Sound velocity profiles are acquired in order to measure the speed of sound in the water column during survey operations. This information is used to correct any refraction artifacts that may be present within the swath bathymetric data due to unaccounted for changes in the speed of sound throughout the water column. As such, the swath bathymetric acquisition is described here, as well as acquisition procedures for the sound velocity profiles.
Swath-bathymetric and acoustic-backscatter data were acquired with a SEA, Ltd., Submetrix 2000 Series interferometric sonar operating at a 234-kHz frequency. The SEA Submetrix 2000 Series transducers were mounted at the bow of the USGS R/V Rafael. Approximately 37 km of swath bathymetric data were collected.
SEA RTS2000 acquisition software (version year 2005) was used to digitally log the bathymetric data at a maximum 50 meter range (100 meter swath width) and 2048 samples per ping in the SEA SXR format. In shallow water areas, the swath width did not achieve the full 50-meter range, but varied from roughly 5x water depth to the maximum 50-meter range (i.e. swath width varied from approximately 15 meter to 100 meters depending on water depth). Data collection parameters are saved as a RTS2000 session file in SEA SXS format.
An Octopus F180R Attitude and Positioning system (see: http://www.codaoctopus.com/motion/f180/index.asp
) recorded ship motion (heave, pitch, roll, and yaw). These data were transmitted via network connection to the RTS2000 data acquisition software. The Octopus F180R Inertial Measurement Unit (IMU) was mounted directly above the SEA Submetrix 2000 Series transducers, to minimize lever arm offsets that can lead to positioning errors. The F180R uses two L1 antennas for position and heading accuracy. The antennas are mounted on a rigid horizontal pole, 3 meters above the F180R IMU, with a horizontal separation of 1 meter and are offset from the IMU in a forward/aft configuration. The forward offset of the primary antenna from the IMU is 0.5 meters, with no port/starboard offset.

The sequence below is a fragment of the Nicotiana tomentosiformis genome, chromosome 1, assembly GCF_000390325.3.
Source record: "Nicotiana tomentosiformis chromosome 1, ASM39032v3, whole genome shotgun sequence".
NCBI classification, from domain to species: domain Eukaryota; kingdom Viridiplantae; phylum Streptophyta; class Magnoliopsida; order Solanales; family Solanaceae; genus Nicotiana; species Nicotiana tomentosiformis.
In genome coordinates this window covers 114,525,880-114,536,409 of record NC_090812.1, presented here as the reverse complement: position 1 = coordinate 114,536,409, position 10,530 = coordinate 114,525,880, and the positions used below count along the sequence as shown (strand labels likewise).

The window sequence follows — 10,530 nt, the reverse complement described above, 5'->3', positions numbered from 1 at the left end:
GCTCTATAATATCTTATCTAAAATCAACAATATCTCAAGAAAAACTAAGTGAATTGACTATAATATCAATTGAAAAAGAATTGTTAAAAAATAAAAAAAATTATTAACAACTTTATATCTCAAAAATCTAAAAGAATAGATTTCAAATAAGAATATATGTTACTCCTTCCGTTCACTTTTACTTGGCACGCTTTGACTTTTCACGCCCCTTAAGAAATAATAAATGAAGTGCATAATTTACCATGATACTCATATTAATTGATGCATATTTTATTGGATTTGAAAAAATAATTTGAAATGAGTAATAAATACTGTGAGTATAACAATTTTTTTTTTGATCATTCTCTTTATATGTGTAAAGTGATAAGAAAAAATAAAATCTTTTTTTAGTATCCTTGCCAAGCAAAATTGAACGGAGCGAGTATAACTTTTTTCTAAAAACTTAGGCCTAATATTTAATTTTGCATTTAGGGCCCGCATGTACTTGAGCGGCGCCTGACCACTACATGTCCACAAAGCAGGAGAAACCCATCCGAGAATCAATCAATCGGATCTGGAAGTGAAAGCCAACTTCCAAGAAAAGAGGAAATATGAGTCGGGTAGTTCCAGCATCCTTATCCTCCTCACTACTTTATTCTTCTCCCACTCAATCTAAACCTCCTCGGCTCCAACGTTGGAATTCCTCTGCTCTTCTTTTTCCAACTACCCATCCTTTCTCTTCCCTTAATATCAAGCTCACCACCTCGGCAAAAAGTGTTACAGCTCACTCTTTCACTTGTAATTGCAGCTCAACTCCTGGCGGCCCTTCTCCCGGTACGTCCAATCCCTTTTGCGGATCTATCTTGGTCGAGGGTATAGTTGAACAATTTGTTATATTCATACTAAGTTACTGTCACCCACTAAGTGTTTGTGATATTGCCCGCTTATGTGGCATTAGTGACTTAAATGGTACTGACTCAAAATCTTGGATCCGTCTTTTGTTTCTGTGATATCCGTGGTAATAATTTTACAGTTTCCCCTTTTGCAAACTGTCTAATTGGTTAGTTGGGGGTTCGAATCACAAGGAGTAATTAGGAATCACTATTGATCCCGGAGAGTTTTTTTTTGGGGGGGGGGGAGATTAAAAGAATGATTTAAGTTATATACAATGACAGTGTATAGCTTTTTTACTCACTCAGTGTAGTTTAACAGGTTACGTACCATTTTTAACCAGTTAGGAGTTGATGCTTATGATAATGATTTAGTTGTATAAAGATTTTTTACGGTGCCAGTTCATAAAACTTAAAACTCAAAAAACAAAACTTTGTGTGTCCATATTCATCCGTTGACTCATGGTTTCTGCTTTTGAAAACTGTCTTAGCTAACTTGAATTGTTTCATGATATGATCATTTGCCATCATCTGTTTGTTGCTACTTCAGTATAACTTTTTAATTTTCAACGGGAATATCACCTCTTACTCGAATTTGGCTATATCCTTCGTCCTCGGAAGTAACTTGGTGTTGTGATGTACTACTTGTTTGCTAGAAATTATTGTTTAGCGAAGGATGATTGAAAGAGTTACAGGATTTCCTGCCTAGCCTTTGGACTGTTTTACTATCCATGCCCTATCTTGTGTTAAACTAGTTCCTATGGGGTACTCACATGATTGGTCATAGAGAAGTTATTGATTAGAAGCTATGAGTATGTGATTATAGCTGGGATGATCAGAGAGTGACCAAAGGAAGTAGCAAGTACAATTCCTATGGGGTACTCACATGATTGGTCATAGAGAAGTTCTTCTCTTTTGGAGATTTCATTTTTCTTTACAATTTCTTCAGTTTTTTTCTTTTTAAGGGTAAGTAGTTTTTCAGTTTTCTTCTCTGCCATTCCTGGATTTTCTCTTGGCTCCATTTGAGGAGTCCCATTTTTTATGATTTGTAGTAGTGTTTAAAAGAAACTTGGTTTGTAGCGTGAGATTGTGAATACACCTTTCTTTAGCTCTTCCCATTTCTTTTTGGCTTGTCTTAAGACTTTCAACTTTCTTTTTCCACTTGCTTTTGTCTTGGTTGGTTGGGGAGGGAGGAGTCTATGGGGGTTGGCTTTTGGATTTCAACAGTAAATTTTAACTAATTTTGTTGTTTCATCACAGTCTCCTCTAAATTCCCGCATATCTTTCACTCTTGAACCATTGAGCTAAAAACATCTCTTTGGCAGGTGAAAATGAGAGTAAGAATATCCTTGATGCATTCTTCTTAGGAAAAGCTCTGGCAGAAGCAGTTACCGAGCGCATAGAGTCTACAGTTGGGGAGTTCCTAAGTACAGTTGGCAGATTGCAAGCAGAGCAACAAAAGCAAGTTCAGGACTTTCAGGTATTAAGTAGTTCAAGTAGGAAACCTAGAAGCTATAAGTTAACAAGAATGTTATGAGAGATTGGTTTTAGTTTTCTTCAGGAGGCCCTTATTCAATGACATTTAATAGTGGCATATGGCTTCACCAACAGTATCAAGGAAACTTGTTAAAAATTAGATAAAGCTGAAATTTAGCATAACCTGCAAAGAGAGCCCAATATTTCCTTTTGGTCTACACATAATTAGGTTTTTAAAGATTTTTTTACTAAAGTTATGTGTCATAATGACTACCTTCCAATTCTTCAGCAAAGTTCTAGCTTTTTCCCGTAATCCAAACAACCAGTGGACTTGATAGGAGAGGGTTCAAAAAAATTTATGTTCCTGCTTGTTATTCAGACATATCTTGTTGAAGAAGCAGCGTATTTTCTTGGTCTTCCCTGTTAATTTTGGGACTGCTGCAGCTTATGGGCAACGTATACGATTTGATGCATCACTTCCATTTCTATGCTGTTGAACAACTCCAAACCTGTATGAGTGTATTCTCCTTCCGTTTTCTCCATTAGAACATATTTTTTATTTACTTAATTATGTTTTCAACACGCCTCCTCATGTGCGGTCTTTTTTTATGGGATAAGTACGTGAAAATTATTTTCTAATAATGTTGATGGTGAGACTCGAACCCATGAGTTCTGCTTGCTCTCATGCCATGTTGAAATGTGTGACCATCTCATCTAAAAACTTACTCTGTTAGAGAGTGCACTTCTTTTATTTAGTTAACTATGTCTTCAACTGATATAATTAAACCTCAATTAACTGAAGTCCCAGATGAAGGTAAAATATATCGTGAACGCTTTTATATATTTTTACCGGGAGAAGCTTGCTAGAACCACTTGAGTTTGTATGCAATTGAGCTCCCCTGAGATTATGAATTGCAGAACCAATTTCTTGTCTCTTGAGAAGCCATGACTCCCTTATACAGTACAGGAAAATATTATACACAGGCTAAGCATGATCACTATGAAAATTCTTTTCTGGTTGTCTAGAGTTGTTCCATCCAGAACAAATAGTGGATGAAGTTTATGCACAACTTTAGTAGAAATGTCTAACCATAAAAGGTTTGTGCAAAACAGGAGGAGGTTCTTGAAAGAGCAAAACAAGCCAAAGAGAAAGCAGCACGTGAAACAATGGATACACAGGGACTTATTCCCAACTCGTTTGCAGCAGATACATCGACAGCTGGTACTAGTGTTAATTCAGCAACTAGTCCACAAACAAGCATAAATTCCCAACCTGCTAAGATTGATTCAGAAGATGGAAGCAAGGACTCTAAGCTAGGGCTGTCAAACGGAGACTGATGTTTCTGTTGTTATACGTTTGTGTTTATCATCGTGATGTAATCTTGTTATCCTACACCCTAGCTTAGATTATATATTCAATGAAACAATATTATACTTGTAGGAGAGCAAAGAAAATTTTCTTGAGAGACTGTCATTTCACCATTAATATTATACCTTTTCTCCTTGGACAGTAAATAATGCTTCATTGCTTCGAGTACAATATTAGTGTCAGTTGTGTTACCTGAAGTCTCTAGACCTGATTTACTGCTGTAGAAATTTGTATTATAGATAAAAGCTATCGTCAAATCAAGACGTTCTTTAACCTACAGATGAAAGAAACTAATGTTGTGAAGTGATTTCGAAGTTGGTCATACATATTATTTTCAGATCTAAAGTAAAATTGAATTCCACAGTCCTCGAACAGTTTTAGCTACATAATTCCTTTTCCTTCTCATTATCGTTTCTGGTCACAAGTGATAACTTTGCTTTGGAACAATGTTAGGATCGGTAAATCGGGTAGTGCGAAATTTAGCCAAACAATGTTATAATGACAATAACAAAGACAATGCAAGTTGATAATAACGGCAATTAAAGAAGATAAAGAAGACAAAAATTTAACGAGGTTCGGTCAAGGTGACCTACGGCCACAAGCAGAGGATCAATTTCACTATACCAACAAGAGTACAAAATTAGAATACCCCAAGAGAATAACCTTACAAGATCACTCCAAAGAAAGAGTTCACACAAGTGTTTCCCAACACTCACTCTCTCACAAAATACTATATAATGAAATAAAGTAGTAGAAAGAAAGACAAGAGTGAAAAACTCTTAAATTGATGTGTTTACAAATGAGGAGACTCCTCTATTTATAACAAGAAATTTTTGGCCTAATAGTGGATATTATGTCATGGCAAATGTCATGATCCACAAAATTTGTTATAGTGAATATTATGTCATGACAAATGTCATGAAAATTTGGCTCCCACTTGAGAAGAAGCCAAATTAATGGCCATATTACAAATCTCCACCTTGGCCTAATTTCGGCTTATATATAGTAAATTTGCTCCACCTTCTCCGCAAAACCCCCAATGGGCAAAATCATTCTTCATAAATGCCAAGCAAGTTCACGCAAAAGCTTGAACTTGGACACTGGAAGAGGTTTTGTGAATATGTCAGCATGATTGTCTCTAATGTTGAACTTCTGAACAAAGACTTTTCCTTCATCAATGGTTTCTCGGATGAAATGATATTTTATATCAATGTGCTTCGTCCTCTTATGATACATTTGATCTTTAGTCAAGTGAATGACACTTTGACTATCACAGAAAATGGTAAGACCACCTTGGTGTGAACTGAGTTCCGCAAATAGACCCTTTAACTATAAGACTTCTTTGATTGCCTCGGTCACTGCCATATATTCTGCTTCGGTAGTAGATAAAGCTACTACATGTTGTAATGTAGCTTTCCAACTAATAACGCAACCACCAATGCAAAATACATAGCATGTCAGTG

Eight sound-velocity profiles were acquired during survey operations at roughly 1 to 3 hour intervals using an Applied Microsystems SV Plus Velocimeter (Applied Microsystems, 2008).
Vertical accuracy of the raw data based on system specifications may approximate 1% of water depth, 0.01 to 0.15 meters within the survey area. However, overall vertical accuracies on the order of 0.5 meters are assumed based on the following considerations: WAAS navigation vertical accuracies; the Coda Octopus F180 Attitude and Positioning system, used to correct for vessel roll, pitch, heave, and yaw, has a theoretical vertical accuracy of a few mm; refraction artifacts were minimized by acquiring a range of sound velocity profiles with a hand-casted Applied MicroSystems SV Plus sound velocimeter during the survey. Changes in ship draft due to water and fuel usage were not considered.